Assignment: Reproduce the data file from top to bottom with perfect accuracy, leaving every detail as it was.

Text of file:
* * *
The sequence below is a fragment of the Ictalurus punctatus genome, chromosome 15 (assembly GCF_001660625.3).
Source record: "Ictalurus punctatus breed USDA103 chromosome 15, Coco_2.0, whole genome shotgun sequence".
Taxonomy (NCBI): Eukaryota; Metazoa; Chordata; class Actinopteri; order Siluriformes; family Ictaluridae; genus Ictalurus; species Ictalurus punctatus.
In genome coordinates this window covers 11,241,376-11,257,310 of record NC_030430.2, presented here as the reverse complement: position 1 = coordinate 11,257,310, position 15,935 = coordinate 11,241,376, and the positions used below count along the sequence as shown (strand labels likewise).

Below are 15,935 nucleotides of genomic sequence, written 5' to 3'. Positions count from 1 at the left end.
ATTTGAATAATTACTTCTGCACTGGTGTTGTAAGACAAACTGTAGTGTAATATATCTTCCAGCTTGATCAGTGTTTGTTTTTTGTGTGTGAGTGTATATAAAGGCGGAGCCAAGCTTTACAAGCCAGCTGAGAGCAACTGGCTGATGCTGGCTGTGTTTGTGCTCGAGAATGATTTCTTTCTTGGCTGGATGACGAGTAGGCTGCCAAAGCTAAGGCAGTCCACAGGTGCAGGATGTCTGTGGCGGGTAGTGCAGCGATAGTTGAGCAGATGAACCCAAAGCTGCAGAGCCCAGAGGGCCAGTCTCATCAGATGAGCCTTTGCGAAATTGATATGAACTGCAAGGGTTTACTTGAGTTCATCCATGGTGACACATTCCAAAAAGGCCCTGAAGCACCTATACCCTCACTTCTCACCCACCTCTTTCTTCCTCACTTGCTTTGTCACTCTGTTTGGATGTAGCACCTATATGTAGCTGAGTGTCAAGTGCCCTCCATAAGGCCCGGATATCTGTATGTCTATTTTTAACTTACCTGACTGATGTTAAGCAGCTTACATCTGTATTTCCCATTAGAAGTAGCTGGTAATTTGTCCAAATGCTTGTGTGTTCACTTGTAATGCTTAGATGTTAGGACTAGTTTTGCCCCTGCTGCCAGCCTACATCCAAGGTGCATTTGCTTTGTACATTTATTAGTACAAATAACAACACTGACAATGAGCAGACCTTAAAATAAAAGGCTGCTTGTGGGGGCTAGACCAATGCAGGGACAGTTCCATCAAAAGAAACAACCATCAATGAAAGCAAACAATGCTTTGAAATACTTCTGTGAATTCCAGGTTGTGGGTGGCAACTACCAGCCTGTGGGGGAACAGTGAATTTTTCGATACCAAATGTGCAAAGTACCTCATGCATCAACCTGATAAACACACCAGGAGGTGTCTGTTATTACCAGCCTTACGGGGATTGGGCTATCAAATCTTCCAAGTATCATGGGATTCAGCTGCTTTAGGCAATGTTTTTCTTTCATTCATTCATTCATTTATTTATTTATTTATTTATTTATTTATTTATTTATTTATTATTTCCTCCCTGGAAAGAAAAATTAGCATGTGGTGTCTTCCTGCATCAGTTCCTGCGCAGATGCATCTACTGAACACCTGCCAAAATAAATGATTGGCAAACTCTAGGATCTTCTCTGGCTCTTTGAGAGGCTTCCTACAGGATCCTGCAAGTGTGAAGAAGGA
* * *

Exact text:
The sequence below is a fragment of the Ictalurus punctatus genome, chromosome 15 (assembly GCF_001660625.3).
Source record: "Ictalurus punctatus breed USDA103 chromosome 15, Coco_2.0, whole genome shotgun sequence".
Taxonomy (NCBI): Eukaryota; Metazoa; Chordata; class Actinopteri; order Siluriformes; family Ictaluridae; genus Ictalurus; species Ictalurus punctatus.
In genome coordinates this window covers 11,241,376-11,257,310 of record NC_030430.2, presented here as the reverse complement: position 1 = coordinate 11,257,310, position 15,935 = coordinate 11,241,376, and the positions used below count along the sequence as shown (strand labels likewise).

Below are 15,935 nucleotides of genomic sequence, written 5' to 3'. Positions count from 1 at the left end.
ATTTGAATAATTACTTCTGCACTGGTGTTGTAAGACAAACTGTAGTGTAATATATCTTCCAGCTTGATCAGTGTTTGTTTTTTGTGTGTGAGTGTATATAAAGGCGGAGCCAAGCTTTACAAGCCAGCTGAGAGCAACTGGCTGATGCTGGCTGTGTTTGTGCTCGAGAATGATTTCTTTCTTGGCTGGATGACGAGTAGGCTGCCAAAGCTAAGGCAGTCCACAGGTGCAGGATGTCTGTGGCGGGTAGTGCAGCGATAGTTGAGCAGATGAACCCAAAGCTGCAGAGCCCAGAGGGCCAGTCTCATCAGATGAGCCTTTGCGAAATTGATATGAACTGCAAGGGTTTACTTGAGTTCATCCATGGTGACACATTCCAAAAAGGCCCTGAAGCACCTATACCCTCACTTCTCACCCACCTCTTTCTTCCTCACTTGCTTTGTCACTCTGTTTGGATGTAGCACCTATATGTAGCTGAGTGTCAAGTGCCCTCCATAAGGCCCGGATATCTGTATGTCTATTTTTAACTTACCTGACTGATGTTAAGCAGCTTACATCTGTATTTCCCATTAGAAGTAGCTGGTAATTTGTCCAAATGCTTGTGTGTTCACTTGTAATGCTTAGATGTTAGGACTAGTTTTGCCCCTGCTGCCAGCCTACATCCAAGGTGCATTTGCTTTGTACATTTATTAGTACAAATAACAACACTGACAATGAGCAGACCTTAAAATAAAAGGCTGCTTGTGGGGGCTAGACCAATGCAGGGACAGTTCCATCAAAAGAAACAACCATCAATGAAAGCAAACAATGCTTTGAAATACTTCTGTGAATTCCAGGTTGTGGGTGGCAACTACCAGCCTGTGGGGGAACAGTGAATTTTTCGATACCAAATGTGCAAAGTACCTCATGCATCAACCTGATAAACACACCAGGAGGTGTCTGTTATTACCAGCCTTACGGGGATTGGGCTATCAAATCTTCCAAGTATCATGGGATTCAGCTGCTTTAGGCAATGTTTTTCTTTCATTCATTCATTCATTTATTTATTTATTTATTTATTTATTTATTTATTTATTTATTATTTCCTCCCTGGAAAGAAAAATTAGCATGTGGTGTCTTCCTGCATCAGTTCCTGCGCAGATGCATCTACTGAACACCTGCCAAAATAAATGATTGGCAAACTCTAGGATCTTCTCTGGCTCTTTGAGAGGCTTCCTACAGGATCCTGCAAGTGTGAAGAAGGA